Impact Recap: Five imperatives to put your Business In Motion
Delaney Turner 270003RQ8K Delaney.Turner@ca.ibm.com |
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You know things are changing when a half-hour discussion of a new car mentions neither horsepower nor handling.
The new Fusion sedan from Ford served as the centerpiece for the opening conversation at IBM Impact 2013. This year’s theme is “Business. In Motion.” Kicked off amid a raucous chorus of drums and fanfare of brass, IBM clients and executives alike provided numerous examples of how companies - some nearly a century old - are now marching to an innovative new beat.
First amid this fanfare flew a flurry of facts and figures. For example:
The Ford Fusion on stage embodied many of these points. Yes, it has four wheels and a stereo and will still fit in your garage. But according to Ford’s Director of Application Development Vijay Sankaran, its standard equipment also includes 70 microprocessors and 16 million lines of code governing its safety systems, climate controls and other critical functions. All of these deliver an owner experience that’s setting Ford apart in one of the world’s oldest and most competitive industries.
Ford has made massive investments in technology and innovation over the least five years, said Sankaran – so much so that it’s as much a technology company as it is a car maker. And by that logic the Fusion is as much a rolling data center as it is a family sedan.
Broadly defined, Systems of Interaction refers to the confluence of three processes and systems at work in the modern enterprise: Systems of Engagement, Systems of Record and the "Internet of Things."
Typically, these systems operate in legacy systems and organizational silos. However, LeBlanc observed, organizations can now harness them to re-energize their value propositions, extend their infrastructures beyond the firewall and revitalize their revenue streams through new open standards, data-driven insights and integrated security. The result? Organizations can put their businesses in motion to meet their stakeholders’ ever-changing and ever-escalating user expectations.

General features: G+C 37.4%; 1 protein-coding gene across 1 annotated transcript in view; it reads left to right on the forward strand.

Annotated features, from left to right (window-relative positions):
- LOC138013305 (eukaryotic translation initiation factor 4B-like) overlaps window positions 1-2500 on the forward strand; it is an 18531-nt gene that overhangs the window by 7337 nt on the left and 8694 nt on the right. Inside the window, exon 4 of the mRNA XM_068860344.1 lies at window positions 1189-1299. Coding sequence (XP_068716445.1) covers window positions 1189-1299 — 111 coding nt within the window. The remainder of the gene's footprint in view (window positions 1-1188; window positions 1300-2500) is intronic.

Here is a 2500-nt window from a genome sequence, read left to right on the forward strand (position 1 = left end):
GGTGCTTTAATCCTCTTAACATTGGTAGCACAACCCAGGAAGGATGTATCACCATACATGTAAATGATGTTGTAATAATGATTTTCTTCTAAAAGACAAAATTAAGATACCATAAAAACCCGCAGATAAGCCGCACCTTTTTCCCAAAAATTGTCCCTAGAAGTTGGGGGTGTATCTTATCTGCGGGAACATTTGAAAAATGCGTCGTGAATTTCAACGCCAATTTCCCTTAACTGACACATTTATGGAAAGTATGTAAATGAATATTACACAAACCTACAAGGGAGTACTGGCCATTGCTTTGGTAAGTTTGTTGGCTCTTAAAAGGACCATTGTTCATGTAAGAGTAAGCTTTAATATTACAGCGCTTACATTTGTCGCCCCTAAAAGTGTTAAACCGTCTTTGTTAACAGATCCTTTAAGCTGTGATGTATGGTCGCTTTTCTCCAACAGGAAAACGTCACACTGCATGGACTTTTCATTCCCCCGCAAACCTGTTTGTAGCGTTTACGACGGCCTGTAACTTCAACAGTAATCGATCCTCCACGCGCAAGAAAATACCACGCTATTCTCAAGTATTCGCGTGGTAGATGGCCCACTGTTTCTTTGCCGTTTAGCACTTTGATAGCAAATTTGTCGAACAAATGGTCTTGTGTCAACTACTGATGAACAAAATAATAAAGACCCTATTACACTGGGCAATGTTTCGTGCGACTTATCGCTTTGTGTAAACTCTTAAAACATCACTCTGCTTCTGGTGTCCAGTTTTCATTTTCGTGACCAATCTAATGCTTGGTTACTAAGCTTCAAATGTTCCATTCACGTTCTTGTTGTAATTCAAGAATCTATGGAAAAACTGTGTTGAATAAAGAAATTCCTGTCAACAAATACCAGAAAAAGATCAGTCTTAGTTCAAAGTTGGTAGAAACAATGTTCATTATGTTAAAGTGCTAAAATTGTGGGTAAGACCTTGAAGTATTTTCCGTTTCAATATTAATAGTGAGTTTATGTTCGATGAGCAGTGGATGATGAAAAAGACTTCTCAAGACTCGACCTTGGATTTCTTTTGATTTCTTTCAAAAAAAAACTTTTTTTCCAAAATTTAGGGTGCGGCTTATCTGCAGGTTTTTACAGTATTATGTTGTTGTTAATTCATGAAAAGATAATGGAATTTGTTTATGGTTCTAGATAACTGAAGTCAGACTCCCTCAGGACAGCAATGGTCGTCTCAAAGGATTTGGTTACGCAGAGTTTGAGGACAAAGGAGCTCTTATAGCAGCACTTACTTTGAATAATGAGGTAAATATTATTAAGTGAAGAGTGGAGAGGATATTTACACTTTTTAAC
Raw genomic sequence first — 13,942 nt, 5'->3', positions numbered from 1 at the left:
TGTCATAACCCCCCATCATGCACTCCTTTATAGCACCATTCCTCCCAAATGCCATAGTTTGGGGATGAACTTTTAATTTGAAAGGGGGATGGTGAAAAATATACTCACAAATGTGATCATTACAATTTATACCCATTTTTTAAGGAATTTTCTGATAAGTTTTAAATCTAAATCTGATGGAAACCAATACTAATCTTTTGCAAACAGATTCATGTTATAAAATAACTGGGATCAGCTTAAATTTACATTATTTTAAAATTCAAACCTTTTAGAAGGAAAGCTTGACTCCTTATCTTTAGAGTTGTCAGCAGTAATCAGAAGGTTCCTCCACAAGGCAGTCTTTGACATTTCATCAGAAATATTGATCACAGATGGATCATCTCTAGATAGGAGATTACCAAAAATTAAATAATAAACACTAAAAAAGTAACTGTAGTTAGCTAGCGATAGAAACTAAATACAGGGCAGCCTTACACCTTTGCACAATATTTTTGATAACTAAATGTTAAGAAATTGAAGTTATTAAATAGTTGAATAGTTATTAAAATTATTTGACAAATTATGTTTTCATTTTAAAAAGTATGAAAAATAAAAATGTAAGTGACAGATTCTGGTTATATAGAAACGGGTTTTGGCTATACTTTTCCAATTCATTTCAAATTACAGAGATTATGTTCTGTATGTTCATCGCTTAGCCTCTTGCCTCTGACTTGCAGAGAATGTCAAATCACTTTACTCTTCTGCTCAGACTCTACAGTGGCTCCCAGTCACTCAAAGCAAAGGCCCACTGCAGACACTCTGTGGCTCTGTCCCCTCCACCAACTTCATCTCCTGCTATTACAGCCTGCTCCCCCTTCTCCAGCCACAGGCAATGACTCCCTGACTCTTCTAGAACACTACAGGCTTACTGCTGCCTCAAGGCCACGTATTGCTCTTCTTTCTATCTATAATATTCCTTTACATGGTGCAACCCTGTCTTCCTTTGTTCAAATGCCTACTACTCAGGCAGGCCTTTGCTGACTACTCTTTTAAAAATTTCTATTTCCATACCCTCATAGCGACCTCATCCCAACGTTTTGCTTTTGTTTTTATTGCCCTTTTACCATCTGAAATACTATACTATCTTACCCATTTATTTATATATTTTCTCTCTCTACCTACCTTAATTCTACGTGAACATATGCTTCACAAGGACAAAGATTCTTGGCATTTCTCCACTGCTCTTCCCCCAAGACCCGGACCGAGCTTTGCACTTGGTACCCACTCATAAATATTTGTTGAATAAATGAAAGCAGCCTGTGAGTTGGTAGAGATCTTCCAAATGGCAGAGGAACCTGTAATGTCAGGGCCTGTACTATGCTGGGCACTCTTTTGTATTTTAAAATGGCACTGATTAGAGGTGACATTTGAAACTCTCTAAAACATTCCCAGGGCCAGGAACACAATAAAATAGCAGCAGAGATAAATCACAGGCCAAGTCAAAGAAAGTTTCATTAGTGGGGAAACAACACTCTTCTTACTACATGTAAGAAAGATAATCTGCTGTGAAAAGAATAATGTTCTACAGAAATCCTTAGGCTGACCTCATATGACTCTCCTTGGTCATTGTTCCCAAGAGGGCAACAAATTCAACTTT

Ford's Fusion is a case in point. Sankaran explained how all customers now demand superior design, increased safety and features that are easy to use. To deliver on these demands, those 16 million lines of code coursing through the Fusion's system make the driving experience safer through voice-driven navigation and hands-free parallel parking; further, Ford engineers are now looking to improve the experience by integrating real-time traffic information, socially enabled route sharing into the driving experience and even beyond, into the systems governing the owner’s home, all through onboard and mobile applications.
In short order, the Fusion won’t just be the new car in your driveway; it will be the hub and control center for your digitally connected lifestyle.
The Fusion is just one example of how organizations can – and must – take advantage of the new opportunities emerging from these new Systems of Interaction and enabled by the vast capabilities of the IBM Software portfolio. Every industry is being buffeted by these changes, said LeBlanc, and to respond, organizations must embrace five new imperatives. They are: